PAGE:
Phishing is an attack that attempts to steal your money, or your identity, by getting you to reveal personal information such as credit card numbers, bank information or passwords. This is generally done on fake websites that look and feel legitimate. Cybercriminals typically pretend to be reputable companies, friends or colleagues in a fake message which contains a link to a phishing website.
When entering the credentials on this page you basically provide it to the attacker voluntarily, or more realistically, have been tricked into doing so. Most web developers will be able to build a fake website within a week of learning programming. It is a very simple but extremely effective method of harvesting credentials.
Phishing is a popular form of cybercrime because of how effective it is. Cybercriminals have been successful in using emails, test messages, direct messages on social media or even inside of video games and getting the victim to respond with their personal information. The best defense is awareness and knowing what to look out for.

Here are some ways to recognise a phishing email:

Urgent call to action

Be suspicious of emails that advise you to click on a link or open an attachment. Often, they will claim that you have to act immediately to restore access to a service by requesting update to payment details or advise you to login to read a message on your account.

First time or infrequent senders

While it is not unusual to receive an email from someone for the first time, especially if they are outside of your organisation, this can be a sign of phishing. When you receive an email from someone you don’t immediately recognise take a moment to examine the message carefully before proceeding with any requests.

Suspicious links or unexpected attachments

If you suspect that an email is potentially a scam, do not open any links or attachments. It is good practice to hover your mouse over any links to see if it matches the link that was typed. In the following example the link attached to the text is revealed and clearly shows that it does not appear to be taking you to a company page.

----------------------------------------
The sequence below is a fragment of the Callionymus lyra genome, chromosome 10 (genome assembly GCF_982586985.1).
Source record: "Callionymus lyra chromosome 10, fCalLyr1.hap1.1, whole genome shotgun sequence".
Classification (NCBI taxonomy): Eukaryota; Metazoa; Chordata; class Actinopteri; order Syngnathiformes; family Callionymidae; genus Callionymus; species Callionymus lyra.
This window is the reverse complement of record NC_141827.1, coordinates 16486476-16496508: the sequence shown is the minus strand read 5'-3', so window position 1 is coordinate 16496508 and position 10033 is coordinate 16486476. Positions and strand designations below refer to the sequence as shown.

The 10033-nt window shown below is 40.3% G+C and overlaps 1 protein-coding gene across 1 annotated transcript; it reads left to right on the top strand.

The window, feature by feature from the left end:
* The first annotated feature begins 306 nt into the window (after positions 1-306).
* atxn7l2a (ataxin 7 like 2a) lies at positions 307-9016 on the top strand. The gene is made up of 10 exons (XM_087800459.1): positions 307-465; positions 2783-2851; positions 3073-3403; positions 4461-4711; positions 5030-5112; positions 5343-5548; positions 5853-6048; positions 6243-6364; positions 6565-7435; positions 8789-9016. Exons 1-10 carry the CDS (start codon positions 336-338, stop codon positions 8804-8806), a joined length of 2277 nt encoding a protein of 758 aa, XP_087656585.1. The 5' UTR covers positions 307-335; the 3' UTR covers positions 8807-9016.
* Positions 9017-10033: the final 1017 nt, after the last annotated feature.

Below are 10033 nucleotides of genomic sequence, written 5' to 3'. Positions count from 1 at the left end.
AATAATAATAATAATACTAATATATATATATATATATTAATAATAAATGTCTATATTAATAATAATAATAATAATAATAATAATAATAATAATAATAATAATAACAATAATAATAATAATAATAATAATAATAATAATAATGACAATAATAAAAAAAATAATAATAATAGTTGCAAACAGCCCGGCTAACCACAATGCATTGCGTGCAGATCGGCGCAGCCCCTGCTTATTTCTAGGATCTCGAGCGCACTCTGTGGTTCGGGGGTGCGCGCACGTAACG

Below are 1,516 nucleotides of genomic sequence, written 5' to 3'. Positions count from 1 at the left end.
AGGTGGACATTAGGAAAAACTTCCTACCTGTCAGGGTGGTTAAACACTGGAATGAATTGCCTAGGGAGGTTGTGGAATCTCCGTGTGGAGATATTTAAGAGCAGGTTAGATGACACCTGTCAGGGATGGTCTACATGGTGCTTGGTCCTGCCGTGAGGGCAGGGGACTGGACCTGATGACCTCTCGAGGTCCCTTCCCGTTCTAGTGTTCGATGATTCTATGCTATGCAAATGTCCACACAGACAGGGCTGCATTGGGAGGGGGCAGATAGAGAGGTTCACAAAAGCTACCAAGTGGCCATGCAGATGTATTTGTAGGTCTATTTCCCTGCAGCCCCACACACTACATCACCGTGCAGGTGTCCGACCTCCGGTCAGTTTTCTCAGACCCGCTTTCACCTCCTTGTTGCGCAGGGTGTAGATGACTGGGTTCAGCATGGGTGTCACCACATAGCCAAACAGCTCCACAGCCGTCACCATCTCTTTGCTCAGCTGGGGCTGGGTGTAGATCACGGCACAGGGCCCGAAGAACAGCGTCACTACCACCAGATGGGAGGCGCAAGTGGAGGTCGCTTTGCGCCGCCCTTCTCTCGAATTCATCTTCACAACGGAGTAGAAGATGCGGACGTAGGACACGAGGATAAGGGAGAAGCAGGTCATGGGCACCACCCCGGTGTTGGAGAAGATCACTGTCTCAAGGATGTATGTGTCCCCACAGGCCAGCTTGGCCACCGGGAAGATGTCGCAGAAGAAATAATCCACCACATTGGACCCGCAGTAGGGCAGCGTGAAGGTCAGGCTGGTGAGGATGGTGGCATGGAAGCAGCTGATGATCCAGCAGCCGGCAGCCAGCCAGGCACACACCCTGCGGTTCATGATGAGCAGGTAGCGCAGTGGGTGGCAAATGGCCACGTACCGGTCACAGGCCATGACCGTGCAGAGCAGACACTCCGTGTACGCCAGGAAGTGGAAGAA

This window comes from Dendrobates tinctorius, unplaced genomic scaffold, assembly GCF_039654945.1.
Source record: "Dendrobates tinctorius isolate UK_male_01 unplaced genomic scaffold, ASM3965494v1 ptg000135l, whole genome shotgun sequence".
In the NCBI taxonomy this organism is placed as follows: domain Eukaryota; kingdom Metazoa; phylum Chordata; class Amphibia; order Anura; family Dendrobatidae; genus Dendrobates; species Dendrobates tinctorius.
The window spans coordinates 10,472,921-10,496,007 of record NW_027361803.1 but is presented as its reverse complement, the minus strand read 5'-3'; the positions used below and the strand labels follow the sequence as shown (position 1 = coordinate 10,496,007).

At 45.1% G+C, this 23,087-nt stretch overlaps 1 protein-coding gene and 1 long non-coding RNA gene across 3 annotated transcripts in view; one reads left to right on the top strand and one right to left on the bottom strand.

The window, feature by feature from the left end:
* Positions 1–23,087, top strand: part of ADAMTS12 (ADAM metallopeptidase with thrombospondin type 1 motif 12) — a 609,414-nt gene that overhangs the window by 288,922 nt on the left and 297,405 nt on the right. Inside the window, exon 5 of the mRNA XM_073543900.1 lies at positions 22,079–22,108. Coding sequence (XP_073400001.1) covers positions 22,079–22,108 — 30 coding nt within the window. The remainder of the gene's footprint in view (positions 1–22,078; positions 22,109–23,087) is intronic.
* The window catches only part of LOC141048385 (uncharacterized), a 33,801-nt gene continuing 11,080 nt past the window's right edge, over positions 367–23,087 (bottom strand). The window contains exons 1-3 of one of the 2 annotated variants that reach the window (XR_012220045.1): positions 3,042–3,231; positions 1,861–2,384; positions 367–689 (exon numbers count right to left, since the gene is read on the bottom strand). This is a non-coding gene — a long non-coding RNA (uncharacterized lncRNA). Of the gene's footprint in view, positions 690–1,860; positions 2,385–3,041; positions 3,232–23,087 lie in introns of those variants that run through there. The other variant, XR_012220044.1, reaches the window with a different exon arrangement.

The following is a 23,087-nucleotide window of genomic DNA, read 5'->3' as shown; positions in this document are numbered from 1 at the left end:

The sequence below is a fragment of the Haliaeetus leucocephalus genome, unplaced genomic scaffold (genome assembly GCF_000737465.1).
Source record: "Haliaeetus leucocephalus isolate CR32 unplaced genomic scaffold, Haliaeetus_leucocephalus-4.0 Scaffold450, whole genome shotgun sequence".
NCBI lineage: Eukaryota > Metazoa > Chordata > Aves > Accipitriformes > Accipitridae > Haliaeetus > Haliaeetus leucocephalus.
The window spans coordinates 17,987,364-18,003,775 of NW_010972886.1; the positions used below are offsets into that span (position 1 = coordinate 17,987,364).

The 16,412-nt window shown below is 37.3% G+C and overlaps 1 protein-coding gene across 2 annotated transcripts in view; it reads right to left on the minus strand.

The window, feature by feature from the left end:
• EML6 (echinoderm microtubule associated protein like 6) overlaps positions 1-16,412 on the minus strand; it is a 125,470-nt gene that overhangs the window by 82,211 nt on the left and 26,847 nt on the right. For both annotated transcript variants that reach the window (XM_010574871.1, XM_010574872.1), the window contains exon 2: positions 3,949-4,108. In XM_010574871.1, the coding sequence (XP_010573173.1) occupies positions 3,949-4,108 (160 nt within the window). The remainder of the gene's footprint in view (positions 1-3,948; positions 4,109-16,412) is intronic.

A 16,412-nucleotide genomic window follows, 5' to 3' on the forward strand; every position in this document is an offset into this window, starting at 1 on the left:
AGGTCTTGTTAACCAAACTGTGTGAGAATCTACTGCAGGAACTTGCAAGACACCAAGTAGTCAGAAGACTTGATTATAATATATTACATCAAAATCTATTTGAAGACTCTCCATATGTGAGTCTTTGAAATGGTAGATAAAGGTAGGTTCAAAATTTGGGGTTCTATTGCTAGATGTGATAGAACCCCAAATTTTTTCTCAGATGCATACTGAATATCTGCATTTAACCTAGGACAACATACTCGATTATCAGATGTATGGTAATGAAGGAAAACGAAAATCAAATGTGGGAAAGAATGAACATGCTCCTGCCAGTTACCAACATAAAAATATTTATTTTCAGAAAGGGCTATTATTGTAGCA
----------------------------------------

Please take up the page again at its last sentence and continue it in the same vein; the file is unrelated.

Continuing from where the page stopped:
May be better not to use our website URL when illustrating a dodgy link

Often these fake links will take you to a replicated version of the website you intended to go to, but instead will be a fake page replicating the look and feel of the intended site in attempt to steal your credentials, often with a login page.

Absolute best practice, and a good habit to get into, is when you receive an email from your bank or a business requesting you to do something on their website. Don’t use the links in the email, instead navigate to the page manually by opening your browser and typing in the address you need to go to.

Incorrect email domains

If the email claims to be from a reputable company, like Microsoft or your bank, but the email is being sent from another domain entirely (for example; or it is likely a scam. Also be careful when assessing domains in the From line in emails as some scammers will replace letters with numbers or in place of the letter “m” use “r” and “n” (“rn”) next to each other to appear correct at a glance.

Cybercriminals have also been known to attempt to get you to visit fake websites with other methods, such as text messages or phone calls.

In summary if you ever receive a suspect email:

  • Never click on any links in the email. If you receive a message from an organisation and believe that the request could be legitimate, go to your web browser and navigate there manually, either from your bookmarks or typing in the appropriate address.
  • If the suspicious message appears to come from someone that you know, give them a call or get in contact by some other means to confirm the legitimacy of the message.
  • Report the message as spam in your email application.
  • Report the email to your Managed Service or IT provider
  • Delete the message

If you suspect that you have inadvertently fallen victim for a phishing attack there are a few things you should do:

  • While fresh in your mind write down any details that you may have shared, such as usernames, account numbers, or passwords.
  • Immediately change the passwords on those affected accounts, and anywhere else that you might use the same email address and password combination. It is strongly suggested to use a password manager which will allow the use of complex passwords and ensure that there is a different password for every service you use.
  • Turn on Multi-Factor Authentication (MFA) for every account and service it is available.
  • If this attack is in any way related to your work or school account you should notify your Managed Service Provider or IT department immediately.

It is strongly recommended that your domain uses DMARC, DKIM and SPF records correctly as this will assist in preventing suspicious emails from appearing in your inbox at all. Also make sure that you are leveraging the most out of your email provider as there are several solutions available to increase your protection, for example, Microsoft 365 Defender.

If this is a topic that you would be interested in receiving more information on, or to learn how you can make sure that your business emails are as safe as possible, reach out to us either through our website (don’t worry, this link is safe) or by phone 1800 664 248.